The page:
Saturday, September 29, 2007

The 'Gypsy' talks with an old friend...

Not that we're getting old...
(Image from Wikipedia)

Regular readers may recall that through a series of somewhat remarkable coincidences, my old Baylor University friend Margaret got in touch with me last year. We've since kept in contact, giving news about events and our respective families, occasionally engaging in idle banter about old times mixed with idle chatter about new times ... plus the occasional brilliant insight, of course.

Because Margaret currently works in the loan business, despite her degree in chemistry, she and her family have been affected by the recent subprime crisis, and for a couple of weeks, I hadn't heard anything but had been too busy to check in, so she checked in with me herself when she found some space to breathe. I'd like to post here the dialogue that ensued between us, partly to save it for my own interest, partly as a reflection on friendship -- about which I'll make a few remarks after the posted dialogue.

Anyway, listen in on our conversation as it moseys along and muses on our friendship and related things ... or opt out if it gets too boring, for not all dialogue is consistently scintillating:
Margaret: "Holding on and moving forward" (9/18/2007):

To bring you up to date, I recently had my resume worked on by a friend who is a resume writer, and will be aggressively sending it out starting this week. I will continue to work mortgages at night and on weekends, and whenever else I am free, but need a predictable cash flow. I am a little scared and excited at the same time of what the future holds.

Gypsy Scholar: "Keep on a-Holding on ... and moving forward (which tends, unfortunately, to stretch one's arms ...)" (9/18/2007):

Thanks for writing. I've been busy but was thinking only yesterday that I ought to write and find out how you are doing.

I've taken a look at your resume. Your friend managed to get a lot of information onto two pages without the result looking cluttered. Maybe I need to find a resume expert for myself...

Anyway, seeing the scope of your development was interesting for me. All those years that we didn't have much contact, you were doing various things. That sort of revelation always makes me feel oddly out of touch -- as though I'm living in the past because my memories are of another time. This must result from moving around a lot and retaining somewhat static images of other people's lives from a brief stage in their lives. I only really knew you for about 9 months, I suppose, and that seemed like a lot at the time, but its really a very tiny fragment of your life.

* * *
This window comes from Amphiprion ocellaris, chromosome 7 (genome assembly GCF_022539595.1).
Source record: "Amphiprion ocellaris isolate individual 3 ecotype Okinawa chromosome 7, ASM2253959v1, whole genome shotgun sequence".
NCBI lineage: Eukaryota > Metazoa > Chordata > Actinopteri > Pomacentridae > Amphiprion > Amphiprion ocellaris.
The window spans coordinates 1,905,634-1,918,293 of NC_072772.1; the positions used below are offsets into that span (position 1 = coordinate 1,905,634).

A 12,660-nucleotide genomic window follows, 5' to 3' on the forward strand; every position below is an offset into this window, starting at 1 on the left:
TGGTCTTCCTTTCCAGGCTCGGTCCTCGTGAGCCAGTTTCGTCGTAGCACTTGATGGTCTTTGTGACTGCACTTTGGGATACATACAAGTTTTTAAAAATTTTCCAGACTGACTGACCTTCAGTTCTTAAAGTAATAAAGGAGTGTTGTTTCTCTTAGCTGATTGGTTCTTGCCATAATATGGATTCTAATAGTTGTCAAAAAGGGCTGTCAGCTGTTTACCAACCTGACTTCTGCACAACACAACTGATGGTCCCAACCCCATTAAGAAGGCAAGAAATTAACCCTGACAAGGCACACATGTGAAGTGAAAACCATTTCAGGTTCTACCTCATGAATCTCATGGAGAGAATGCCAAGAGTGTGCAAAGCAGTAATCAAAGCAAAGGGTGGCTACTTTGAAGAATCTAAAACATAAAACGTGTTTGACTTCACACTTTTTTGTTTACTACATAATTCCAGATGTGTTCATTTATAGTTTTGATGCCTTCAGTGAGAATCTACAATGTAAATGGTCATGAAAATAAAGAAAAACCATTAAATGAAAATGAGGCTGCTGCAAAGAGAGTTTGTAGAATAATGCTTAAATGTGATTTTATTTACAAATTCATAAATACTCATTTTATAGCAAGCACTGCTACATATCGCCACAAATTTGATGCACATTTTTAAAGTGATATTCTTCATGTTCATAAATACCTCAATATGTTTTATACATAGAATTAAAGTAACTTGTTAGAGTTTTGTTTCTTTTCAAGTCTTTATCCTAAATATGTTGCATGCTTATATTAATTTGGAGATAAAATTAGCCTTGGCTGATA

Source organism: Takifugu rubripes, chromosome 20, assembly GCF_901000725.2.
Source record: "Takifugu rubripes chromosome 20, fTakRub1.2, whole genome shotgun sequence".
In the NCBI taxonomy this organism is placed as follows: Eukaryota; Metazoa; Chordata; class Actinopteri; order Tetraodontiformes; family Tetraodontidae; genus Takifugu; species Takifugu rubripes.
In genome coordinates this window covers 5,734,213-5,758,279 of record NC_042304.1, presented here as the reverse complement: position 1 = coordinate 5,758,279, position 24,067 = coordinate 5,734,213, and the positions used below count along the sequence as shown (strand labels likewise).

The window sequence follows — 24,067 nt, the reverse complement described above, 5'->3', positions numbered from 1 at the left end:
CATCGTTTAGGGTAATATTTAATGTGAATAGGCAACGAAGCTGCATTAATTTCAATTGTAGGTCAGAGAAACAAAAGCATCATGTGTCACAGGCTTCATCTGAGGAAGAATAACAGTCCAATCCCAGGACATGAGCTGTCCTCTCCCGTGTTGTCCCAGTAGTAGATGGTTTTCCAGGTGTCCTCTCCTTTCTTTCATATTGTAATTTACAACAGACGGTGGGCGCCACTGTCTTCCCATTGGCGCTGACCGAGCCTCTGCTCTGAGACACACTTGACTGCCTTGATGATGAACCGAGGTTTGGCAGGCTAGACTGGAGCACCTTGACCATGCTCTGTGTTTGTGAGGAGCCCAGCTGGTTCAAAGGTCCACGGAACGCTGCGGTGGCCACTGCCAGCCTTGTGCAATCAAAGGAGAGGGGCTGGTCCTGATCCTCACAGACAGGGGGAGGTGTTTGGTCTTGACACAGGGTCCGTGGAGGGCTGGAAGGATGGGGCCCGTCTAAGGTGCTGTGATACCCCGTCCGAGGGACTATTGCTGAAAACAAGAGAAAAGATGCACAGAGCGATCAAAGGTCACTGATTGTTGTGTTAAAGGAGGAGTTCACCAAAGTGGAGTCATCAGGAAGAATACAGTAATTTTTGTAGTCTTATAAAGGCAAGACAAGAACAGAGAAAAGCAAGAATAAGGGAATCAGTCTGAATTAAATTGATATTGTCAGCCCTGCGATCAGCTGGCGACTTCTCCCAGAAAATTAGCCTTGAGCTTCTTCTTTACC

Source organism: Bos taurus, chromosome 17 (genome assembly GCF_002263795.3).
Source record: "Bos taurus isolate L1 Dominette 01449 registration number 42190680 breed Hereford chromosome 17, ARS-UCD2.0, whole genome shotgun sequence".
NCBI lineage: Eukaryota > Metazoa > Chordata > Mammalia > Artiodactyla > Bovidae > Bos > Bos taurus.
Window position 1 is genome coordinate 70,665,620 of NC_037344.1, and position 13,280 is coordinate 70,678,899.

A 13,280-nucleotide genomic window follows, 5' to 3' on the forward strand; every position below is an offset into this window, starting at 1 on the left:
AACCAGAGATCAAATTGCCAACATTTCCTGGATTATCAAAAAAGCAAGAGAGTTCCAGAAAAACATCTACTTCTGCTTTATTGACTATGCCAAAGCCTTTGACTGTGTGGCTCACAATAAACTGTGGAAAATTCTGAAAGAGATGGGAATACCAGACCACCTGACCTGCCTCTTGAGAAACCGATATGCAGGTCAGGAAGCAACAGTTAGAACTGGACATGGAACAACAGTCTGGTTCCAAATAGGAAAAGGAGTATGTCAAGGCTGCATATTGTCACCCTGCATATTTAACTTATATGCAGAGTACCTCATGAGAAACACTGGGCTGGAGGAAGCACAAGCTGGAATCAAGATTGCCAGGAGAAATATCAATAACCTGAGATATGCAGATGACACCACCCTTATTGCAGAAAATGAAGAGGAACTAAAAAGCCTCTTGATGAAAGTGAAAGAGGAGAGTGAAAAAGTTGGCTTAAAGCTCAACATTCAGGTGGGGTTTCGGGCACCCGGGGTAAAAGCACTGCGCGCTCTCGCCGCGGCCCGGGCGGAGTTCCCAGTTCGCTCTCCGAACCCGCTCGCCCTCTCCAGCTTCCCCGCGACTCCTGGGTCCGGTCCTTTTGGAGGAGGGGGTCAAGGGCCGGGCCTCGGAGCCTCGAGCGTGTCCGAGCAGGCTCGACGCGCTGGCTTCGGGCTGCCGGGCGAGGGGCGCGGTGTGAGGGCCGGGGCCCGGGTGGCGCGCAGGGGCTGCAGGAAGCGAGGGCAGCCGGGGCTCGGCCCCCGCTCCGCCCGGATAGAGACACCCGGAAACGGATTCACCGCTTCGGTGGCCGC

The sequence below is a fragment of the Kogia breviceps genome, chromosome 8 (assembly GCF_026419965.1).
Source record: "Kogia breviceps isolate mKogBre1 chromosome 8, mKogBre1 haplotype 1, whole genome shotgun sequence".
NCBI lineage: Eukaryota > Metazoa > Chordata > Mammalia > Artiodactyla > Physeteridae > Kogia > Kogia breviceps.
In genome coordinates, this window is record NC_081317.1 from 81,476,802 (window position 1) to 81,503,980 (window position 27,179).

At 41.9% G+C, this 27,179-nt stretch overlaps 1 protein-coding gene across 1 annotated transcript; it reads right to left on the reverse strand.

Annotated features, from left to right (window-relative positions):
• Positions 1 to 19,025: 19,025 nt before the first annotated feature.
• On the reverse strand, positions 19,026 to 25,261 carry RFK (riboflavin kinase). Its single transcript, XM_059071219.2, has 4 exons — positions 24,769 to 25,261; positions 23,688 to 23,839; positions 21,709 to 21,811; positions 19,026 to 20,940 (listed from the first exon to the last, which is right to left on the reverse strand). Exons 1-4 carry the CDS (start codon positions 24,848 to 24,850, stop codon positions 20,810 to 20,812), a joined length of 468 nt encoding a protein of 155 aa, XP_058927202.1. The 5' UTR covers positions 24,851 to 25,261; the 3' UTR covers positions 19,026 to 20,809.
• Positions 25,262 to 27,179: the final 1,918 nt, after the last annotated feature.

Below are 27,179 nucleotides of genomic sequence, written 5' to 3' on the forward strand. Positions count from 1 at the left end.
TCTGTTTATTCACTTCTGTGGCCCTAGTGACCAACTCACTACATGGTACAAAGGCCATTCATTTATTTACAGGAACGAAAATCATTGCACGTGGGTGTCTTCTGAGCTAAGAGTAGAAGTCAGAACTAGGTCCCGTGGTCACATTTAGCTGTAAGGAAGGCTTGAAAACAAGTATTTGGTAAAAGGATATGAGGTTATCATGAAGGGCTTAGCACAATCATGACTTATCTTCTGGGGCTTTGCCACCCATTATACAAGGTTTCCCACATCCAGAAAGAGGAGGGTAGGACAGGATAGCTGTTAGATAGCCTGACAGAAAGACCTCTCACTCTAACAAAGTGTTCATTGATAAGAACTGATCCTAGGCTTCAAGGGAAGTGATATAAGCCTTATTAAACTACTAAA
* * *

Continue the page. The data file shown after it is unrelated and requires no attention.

Moving around a lot, as I've done, one lives on the surface of things. A life in depth comes from being in one place for years, perhaps. But if I dwell on these thoughts too long, I'll grow too somber. I've chosen my way, and it has its rewards...

I have no doubt that you'll find a good job ... in whatever area you're looking for one. This is the right time to start looking for something else since the housing market may be depressed for a while, and your talents and skills are broader than the work that you've been doing, I suspect.

I have to stop now. I'm teaching two interesting courses today -- one on British and American Culture (focus on multiculturalism), the other on War, Religion, and Civilization (on Western, Islamic, and Jewish Civilization) -- so I need to prepare. Not that one can really prepare for such courses...

Margaret: "Definitely stretching" (9/18/2007):

When I look back over my life, and consider the choices I made, the direction I took, a whole lot does not make sense. What ever possessed me to think that I should get a degree in science? Then to stick with it for about 15yrs after college! I must be crazy. Yours appears to make more sense, and a bit more adventuresome. Please don't get somber on me. I hope your classes went well today, and that the students were engaging, you deserve nothing less.

Gypsy Scholar: "Your crazy, scientific mind trumps my crazy, unscientific mindlessness ..." (9/19/2007):

Well, I always admired you for you scientific mind even if you eventually came to see that you had other interests and abilities. Of course, I thought that you were a genius and could do anything...

That doesn't preclude your being crazy, of course, and I wouldn't want to contradict you if you're really sure that you "must be crazy." My mother was crazy and brilliant. I inherited some of the former and little of the latter. Fortunately, my strong willpower got me through by brute force...

My life makes sense? Yeah, in the sense that every development followed from the one before, but there were some serious missteps...

But enough of that...

My classes went well enough but need to go better. I hope that your day was productive. Perhaps you'll even strike it rich by playing the stock market. If so, teach us how.

Margaret: "Mr. Noze brother" (9/20/2007):

I always thought you were the genius, Mr. Noze brother. I like to be around people who are more intelligent than me, it gives me something to reach for beyond my limitations. It's odd to me that you thought I was the genius, and could do anything. Well, I grew up thinking I could do anything, that is what my parents always told me my whole life, but I failed miserably in my own efforts to succeed at everything I put my whole heart into in college. I thought I was going to be a pediatrician, but could not get accepted to medical school, therefore I was a failure in college .... but anyway how we define success in our own mind is critical. I am still trying to frame a definition of what success means to me personally. I ... desire to be set free of every wrong thought that has shaped my perception of me and my life. I also, tend to accomplish a lot by my tenacity, so we have a lot in common.